14. ejh said,

    July 18, 2008 at 8:11 am

    Ooh, citing Douglas Hurd. You’ll be in trouble.

  15. WorldbyStorm said,

    July 18, 2008 at 5:14 pm

    Mark P, apologies, I was just sort of thinking through what you’d said about the local LCR cheerleaders being anti-PBP. I’m sure the numbers are low so it’s not that significant, but it just seemed not to auger well for unity around PBP, at least for that fraction…

    Hmmm…. Ratzinger as Gorby… Perhaps. Not so far though. Anyhow, who’ll be the Yeltsin and have the sit on top of the tank moment when the arch conservatives occupy St. Peters Square?

  16. WorldbyStorm said,

    July 18, 2008 at 5:14 pm

    Of course it won’t be a tank, it’ll be a Popemobile, and…

  17. green said,

    July 18, 2008 at 10:58 pm

    “That said, I haven’t heard tell of the Church of Ireland (Traditional Rite) for years, and fear they may have gone the way of the Communist Party of Ireland (Marxist-Leninist).”

    Dude, where’ve you been?

    http://news.bbc.co.uk/2/hi/uk_news/northern_ireland/7063232.stm

  18. Mike said,

    July 19, 2008 at 6:07 pm

    I note that the joke told in both posts 11 and 12 was told by me to Splinty after I had it from Dr Paul. Shame on you Splinty for your theft of a copyrighted gag!!

  19. John said,

    July 19, 2008 at 10:32 pm

    S.S. Yes, i seem to remember reading (i think that i still have it) a copy of ‘Soviet Strength’ by Hewlett Johnson (Dean of Canterbury) back in the dim distant past.

  20. Ken MacLeod said,

    July 20, 2008 at 8:33 am

    Hang onto it, John, it may be a rarity. Hewlett Johnson’s bestselling book was _The Socialist Sixth of the World_. I used to come across secondhand copies of the Left Book club edition all over the place, and I regret to say I never bought one.

    Having glimpsed Ratzinger quavering his apology for child abuse on telly last night, I think my Gorby analogy may have been a stretch. The man has the radicalism of Andropov and the charisma of Chernenko. But I still think he may have some surprises for us.

    On the general point … I sometimes wonder how much people’s religious background still colours their understanding of (say) Marxism, even if they’re sound materialists. Francis Mulhearn (who happened to be a neighbour) once told me over a pint that he could never get his head around determinism, and I told him I could never get my head around free will, and we guessed it was because he’d had a Catholic education and I’d been raised a Calvinist.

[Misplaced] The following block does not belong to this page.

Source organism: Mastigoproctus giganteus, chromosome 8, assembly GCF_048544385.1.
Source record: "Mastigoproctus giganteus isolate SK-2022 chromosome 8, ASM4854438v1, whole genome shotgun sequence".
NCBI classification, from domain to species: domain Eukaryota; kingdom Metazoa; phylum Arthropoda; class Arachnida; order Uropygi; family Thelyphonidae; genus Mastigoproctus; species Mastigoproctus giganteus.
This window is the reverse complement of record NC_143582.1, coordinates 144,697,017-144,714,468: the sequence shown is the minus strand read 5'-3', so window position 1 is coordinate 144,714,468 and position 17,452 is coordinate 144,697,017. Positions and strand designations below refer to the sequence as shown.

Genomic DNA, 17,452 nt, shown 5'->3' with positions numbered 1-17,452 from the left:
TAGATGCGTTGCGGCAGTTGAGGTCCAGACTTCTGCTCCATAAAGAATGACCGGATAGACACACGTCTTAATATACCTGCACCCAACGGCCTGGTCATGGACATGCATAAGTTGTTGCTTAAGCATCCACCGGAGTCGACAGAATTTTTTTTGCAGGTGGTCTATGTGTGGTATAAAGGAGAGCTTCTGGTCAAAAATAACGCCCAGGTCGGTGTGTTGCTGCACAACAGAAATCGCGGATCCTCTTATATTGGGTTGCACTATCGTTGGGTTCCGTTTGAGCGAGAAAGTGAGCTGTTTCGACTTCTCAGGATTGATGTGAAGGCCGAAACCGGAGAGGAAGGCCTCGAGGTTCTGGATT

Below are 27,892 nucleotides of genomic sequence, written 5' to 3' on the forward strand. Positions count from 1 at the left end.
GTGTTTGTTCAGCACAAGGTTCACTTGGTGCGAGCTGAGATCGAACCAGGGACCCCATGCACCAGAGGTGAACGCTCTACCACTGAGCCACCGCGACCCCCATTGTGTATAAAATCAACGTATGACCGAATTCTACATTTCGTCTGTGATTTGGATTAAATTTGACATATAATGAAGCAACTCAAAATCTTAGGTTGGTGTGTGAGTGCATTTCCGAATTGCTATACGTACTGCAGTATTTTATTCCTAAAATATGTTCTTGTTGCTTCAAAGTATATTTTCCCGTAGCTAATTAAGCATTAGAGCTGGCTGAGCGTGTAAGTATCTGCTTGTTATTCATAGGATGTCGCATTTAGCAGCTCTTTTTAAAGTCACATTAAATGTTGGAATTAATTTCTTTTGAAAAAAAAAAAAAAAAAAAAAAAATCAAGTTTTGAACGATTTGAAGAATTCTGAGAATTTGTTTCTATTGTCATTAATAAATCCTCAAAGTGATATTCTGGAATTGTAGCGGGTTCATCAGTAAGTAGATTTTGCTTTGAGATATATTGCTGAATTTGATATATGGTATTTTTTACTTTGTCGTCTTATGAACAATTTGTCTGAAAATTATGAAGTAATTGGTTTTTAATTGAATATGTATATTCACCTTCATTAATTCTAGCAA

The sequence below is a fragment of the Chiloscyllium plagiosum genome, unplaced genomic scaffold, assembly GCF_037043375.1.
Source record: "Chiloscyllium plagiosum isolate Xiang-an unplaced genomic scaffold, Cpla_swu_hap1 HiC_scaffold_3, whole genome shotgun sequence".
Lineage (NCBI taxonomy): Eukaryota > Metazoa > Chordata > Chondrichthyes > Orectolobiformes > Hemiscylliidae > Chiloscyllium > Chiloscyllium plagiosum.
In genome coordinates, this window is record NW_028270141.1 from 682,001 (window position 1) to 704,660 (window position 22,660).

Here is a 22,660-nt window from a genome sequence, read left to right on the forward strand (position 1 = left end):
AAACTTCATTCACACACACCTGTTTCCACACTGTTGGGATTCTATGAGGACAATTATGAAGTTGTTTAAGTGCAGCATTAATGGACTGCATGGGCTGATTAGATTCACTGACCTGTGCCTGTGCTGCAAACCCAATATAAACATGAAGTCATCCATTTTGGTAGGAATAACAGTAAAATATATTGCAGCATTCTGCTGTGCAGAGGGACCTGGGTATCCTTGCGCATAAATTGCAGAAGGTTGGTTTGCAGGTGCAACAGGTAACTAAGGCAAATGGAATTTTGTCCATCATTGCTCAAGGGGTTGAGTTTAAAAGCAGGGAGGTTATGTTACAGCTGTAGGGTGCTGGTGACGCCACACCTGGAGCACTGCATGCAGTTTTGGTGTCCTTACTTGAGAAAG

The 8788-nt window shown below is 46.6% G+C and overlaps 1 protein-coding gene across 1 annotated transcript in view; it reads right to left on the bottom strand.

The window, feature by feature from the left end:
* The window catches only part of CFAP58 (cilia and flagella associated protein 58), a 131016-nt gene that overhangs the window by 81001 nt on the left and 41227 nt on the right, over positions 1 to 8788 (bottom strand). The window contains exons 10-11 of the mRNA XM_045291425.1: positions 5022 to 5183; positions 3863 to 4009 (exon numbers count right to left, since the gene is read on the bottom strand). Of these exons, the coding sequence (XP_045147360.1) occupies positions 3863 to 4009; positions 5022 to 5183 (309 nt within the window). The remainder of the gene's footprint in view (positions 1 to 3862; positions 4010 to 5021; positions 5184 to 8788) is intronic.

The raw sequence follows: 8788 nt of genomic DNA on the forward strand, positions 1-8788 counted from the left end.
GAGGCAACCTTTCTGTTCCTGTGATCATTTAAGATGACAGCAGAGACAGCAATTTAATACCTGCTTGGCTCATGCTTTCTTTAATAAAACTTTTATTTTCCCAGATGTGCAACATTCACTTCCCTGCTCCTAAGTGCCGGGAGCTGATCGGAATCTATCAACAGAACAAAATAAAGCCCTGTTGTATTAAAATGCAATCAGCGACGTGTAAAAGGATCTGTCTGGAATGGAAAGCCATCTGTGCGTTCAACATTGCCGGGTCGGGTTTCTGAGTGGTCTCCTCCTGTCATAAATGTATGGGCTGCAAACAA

21. Dr Paul said,

    July 20, 2008 at 11:25 am

    Re Mike’s comment # 18: this was in New Interventions, Volume 12, no 1, Spring 2005, to which I plead guilty for writing: ‘There is a problem for the Vatican in that Ratzinger lacks the charisma of Wojtyła. He is to his predecessor what Rajani Palme Dutt was to Harry Pollitt, the dour, publicly humourless eminence gris of the British Communist Party as against the apparently amiable front man with the common touch. Whereas Dutt and Pollitt worked for most of the time in tandem, here the cold theoretician and apparatchik has taken the place of the longstanding genial public face of Roman Catholicism. Ratzinger’s opinions are no different to Wojtyła’s, but it is unlikely that this backroom schemer will pull in the crowds in the way that his charismatic predecessor was so adept at doing.’

  22. splinteredsunrise said,

    July 20, 2008 at 2:02 pm

    I plead guilty to the theft of that gag, and offer in mitigation that it was a good one. But Ratzinger is very much a product of the German rationalist strain in Catholicism. JP2 on the other hand held to that mysticism that’s quite strong in the Polish church, and maybe indicated that the Poles aren’t as different from the Russian Orthodox as they like to think.

  23. July 21, 2008 at 12:01 pm

    btw … the American SWP expelled gay members until 1970, see: http://www.wpunj.edu/~newpol/issue45/Phelps45.htm

  24. dave said,

    July 22, 2008 at 5:53 pm

    That was then and this is now. It’s no doubt true that the older generation harbored prejudice against gay people, but that all went away when the younger generation — born of Cuba, Vietnam, Birmingham and the women’s movement — assumed leadership.